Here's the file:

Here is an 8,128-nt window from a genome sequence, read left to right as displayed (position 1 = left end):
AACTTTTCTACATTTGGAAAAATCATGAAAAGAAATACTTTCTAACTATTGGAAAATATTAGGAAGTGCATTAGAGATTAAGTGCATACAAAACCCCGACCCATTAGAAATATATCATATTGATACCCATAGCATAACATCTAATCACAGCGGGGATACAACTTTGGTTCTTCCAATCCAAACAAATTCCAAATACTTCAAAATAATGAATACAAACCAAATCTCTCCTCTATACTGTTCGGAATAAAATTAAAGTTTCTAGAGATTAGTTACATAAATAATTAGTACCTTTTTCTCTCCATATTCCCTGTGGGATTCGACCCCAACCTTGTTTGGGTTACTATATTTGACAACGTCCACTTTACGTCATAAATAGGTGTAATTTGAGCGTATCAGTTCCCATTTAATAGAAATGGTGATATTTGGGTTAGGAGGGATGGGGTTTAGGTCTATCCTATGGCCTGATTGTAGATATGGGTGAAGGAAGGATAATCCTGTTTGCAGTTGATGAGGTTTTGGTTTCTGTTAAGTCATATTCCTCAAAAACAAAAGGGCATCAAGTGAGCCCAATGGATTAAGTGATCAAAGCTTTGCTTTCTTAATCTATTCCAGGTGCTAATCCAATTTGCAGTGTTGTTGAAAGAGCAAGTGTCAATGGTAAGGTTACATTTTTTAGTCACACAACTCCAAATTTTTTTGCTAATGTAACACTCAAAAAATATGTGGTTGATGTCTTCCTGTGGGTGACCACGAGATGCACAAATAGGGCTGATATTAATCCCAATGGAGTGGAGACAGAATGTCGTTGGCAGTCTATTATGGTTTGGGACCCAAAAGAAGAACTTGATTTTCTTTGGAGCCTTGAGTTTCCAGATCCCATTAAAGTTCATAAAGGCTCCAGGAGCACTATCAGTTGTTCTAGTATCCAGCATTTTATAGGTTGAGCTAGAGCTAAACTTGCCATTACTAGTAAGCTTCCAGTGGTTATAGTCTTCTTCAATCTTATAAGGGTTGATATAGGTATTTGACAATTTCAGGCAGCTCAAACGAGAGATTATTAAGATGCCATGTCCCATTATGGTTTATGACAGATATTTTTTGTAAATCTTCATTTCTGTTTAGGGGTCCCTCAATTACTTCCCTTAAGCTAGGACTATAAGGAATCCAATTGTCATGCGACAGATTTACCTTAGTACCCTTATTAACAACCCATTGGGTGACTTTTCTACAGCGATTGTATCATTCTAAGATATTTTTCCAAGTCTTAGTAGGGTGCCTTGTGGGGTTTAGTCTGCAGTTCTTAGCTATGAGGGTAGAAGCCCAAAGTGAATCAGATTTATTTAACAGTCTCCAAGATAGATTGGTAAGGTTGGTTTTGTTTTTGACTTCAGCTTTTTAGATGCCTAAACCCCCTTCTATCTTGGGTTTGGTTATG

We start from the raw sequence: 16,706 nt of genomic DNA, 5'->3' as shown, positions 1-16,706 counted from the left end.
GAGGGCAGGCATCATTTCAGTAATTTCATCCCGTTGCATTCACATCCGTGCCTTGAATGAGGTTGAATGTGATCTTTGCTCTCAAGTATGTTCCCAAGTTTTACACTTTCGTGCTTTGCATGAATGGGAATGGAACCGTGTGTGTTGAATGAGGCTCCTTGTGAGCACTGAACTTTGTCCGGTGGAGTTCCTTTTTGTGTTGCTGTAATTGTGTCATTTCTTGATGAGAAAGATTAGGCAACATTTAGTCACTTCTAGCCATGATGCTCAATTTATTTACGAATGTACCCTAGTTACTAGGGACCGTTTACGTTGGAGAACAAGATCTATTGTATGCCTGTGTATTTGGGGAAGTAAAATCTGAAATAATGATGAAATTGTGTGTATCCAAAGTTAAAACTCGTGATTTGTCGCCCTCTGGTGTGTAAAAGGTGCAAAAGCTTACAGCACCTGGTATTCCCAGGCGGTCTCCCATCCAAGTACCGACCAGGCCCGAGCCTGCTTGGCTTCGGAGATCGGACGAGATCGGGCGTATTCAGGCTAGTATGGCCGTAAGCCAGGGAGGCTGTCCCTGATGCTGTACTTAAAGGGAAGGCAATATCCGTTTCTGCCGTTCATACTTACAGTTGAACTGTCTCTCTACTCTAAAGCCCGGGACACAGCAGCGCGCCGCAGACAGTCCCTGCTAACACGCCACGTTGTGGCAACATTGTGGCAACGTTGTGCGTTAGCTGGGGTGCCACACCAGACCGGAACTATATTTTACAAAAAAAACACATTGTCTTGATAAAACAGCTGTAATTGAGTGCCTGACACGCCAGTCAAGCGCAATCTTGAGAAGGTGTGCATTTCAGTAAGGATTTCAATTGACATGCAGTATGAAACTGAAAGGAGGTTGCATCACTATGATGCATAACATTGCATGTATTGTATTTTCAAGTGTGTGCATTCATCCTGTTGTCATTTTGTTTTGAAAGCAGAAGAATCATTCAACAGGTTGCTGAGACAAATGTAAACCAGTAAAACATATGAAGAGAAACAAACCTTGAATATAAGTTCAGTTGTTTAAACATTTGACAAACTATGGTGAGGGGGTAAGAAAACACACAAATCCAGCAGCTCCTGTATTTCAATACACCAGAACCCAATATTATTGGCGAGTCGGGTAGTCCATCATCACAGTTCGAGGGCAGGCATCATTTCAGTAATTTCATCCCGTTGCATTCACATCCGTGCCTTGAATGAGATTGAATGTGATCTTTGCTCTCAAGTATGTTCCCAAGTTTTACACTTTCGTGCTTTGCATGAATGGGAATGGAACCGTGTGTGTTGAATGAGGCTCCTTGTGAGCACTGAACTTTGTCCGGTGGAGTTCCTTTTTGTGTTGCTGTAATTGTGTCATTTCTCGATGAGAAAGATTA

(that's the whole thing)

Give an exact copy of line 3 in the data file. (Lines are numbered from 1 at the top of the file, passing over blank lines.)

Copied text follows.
We start from the raw sequence: 16,706 nt of genomic DNA, 5'->3' as shown, positions 1-16,706 counted from the left end.